Every spring, Jews around the world celebrate the holiday of Shavuot, a two-day holiday, beginning at sundown of the 5th of Sivan and lasting until nightfall of the 7th of Sivan. Meaning “weeks,” Shavuot marks the completion of the seven-week counting period that began with Passover.
Shavuot is a time in which we celebrate and renew our acceptance of the Torah, which was given to the Jewish people on Mount Sinai more than 3300 years ago – a moment our sages have compared to a wedding between God and the Jewish people. Shavuot also means “oath” and on this day God swore eternal devotion to us, and we in turn pledged everlasting loyalty to Him.
Like all Jewish holidays, Shavuot is associated with a number of laws and customs. Here are a few:
• Study Torah…all night – It is customary to stay up all night learning Torah on the first night of Shavuot (Tuesday night, May 18). One explanation for this tradition is that the Jewish people did not rise early on the day G-d gave the Torah, and it was necessary for G-d Himself to awaken them. To compensate for their behavior, Jews have accepted upon themselves the custom of remaining awake all night.
• Hear the Ten Commandments – Since all Jews stood at Mount Sinai, we reaffirm our covenant with God and His Torah by going to synagogue on the first day of Shavuot (Wednesday, May 19) to hear the reading of the Ten Commandments.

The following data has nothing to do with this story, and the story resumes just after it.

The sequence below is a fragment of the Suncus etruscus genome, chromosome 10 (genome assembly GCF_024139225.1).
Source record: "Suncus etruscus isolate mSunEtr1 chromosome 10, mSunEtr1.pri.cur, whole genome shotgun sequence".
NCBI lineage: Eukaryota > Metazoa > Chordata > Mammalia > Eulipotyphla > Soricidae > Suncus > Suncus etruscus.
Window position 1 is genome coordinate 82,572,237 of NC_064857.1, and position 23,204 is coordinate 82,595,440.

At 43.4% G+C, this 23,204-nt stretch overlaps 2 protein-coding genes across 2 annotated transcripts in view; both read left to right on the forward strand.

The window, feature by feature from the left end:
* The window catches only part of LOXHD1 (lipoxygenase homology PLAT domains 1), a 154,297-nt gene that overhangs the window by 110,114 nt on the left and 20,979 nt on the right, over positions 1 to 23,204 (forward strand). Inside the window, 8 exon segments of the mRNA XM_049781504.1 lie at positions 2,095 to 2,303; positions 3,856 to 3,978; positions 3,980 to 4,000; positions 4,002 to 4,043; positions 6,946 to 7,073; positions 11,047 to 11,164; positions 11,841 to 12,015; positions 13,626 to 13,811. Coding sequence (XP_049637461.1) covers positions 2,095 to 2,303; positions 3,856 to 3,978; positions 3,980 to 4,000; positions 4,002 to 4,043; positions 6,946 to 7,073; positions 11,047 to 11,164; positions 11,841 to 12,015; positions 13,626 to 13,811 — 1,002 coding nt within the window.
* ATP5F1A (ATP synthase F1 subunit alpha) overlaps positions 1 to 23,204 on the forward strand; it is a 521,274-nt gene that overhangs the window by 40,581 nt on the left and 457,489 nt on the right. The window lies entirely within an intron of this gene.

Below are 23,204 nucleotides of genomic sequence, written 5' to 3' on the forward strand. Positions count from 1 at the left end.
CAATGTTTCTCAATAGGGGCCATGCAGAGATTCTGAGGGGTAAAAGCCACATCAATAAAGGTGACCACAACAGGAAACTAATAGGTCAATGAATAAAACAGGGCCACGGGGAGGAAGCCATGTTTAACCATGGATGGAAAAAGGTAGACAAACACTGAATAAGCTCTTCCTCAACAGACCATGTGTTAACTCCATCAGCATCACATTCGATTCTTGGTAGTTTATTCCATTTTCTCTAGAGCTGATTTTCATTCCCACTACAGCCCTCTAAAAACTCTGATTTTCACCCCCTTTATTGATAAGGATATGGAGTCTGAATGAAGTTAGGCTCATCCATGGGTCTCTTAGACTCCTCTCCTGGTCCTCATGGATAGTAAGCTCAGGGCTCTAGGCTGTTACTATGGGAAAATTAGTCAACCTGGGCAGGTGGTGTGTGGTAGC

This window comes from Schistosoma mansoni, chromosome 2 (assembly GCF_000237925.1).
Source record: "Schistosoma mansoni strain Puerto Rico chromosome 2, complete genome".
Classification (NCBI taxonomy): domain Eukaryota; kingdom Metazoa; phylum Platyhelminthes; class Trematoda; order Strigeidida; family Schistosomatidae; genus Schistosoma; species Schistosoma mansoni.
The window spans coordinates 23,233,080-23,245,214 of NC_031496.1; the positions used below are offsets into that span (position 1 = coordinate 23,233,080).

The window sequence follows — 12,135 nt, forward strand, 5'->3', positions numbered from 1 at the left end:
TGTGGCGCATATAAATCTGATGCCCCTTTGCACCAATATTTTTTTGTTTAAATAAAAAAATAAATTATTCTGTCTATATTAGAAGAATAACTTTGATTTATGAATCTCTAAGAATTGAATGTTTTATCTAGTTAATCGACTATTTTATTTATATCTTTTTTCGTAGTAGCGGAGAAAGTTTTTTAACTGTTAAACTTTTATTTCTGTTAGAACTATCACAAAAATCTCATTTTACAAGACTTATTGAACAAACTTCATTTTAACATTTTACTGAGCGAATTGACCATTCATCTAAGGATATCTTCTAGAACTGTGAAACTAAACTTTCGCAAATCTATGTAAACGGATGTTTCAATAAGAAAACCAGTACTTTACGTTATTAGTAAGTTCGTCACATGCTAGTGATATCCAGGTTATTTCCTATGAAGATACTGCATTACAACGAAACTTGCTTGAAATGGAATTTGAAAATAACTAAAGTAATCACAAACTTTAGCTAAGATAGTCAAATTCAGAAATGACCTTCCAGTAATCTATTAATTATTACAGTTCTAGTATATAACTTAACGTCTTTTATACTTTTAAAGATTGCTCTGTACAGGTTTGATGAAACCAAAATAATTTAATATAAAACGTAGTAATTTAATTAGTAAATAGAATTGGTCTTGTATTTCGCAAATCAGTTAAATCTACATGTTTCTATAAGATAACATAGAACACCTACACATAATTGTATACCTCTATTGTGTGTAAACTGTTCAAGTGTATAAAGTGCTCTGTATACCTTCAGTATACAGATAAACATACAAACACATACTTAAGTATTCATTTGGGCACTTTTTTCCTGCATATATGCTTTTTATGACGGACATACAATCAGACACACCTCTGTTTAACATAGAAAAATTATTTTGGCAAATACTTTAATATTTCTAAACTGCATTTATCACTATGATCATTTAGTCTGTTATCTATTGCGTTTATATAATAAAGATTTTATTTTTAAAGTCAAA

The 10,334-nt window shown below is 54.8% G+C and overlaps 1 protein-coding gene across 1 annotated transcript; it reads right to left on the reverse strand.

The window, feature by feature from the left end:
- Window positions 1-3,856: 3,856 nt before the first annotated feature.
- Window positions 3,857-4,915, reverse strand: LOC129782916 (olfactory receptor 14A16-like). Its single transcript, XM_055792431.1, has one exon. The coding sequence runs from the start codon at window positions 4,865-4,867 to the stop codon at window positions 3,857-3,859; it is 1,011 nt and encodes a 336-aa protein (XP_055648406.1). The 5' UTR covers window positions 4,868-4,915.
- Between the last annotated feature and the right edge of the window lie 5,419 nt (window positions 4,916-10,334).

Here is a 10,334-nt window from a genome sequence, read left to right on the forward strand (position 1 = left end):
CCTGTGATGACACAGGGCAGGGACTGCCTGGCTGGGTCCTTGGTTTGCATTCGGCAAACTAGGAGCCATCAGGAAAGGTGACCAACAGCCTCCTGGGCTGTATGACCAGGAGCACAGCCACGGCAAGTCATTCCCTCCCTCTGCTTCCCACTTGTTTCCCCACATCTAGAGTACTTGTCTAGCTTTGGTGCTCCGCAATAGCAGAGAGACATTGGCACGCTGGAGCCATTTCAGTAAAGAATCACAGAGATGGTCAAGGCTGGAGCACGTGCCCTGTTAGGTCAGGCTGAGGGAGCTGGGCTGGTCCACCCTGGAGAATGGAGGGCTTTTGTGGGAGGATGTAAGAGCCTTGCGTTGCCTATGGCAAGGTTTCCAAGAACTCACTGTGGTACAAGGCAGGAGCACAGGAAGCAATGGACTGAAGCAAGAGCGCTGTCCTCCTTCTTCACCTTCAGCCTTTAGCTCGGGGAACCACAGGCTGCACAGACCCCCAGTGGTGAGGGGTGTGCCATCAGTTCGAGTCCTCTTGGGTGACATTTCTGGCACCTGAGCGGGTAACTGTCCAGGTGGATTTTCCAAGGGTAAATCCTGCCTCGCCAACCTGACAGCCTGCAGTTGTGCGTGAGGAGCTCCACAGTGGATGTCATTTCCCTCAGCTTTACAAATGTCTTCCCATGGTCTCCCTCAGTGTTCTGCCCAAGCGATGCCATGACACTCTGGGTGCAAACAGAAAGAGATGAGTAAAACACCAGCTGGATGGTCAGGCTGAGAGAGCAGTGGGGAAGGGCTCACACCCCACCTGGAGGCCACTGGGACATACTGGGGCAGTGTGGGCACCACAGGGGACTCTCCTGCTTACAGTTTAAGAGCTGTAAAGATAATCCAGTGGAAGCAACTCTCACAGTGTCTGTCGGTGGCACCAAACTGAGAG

• Read the Book of Ruth – The Book of Ruth is read on the second day of Shavuot. There are several reasons for this custom: (1) Shavuot is both the birthday and yahrtzeit of King David, and the Book of Ruth records his ancestry. Ruth and her husband Boaz were King David’s great-grandparents; (2) The scenes of harvesting described in the book of Ruth are appropriate to Shavuot, which is also known as the Festival of Harvest; (3) Ruth was a sincere convert who embraced Judaism with all her heart. On Shavuot all Jews were converts – having accepted the Torah and all of its precepts.
• Eat dairy foods – It is customary to eat dairy foods on the first day of Shavuot. One reason: With the giving of the Torah the Jews became obligated to observe the laws of kashrut. As the Torah was given on Shabbat, no cattle could be slaughtered nor could utensils be koshered, and thus on that day they ate dairy. Another reason: The Torah is likened to nourishing milk. Also, the Hebrew word for milk is “chalav.” When the numerical value of each of the letters in the word “chalav” are added together – 8, 30, 2 – the total is forty. Forty is the number of days Moses spent on Mount Sinai when receiving the Torah.
• Adorn the house with flowers and greenery – Since Shavuot is also called the “Harvest Festival,” it is customary to adorn the home and synagogue with fruits, flowers and greens. Furthermore, our sages say that, although Mount Sinai was situated in a desert, when the Torah was given the mountain bloomed and sprouted flowers.
• Observe the laws of Yom Tov – On Shavuot we observe the basic laws of any Yom Tov, or holy day: We enjoy two meals on every day of Yom Tov-one at night and another during the daytime; we wear new or special clothing; we don’t use electrical appliances, go to work, handle money or write. Unlike Shabbat, however, on Yom Tov we are permitted to cook and bake, lighting a fire from a pre-existing flame.
The information in this article is from www.chabad.org.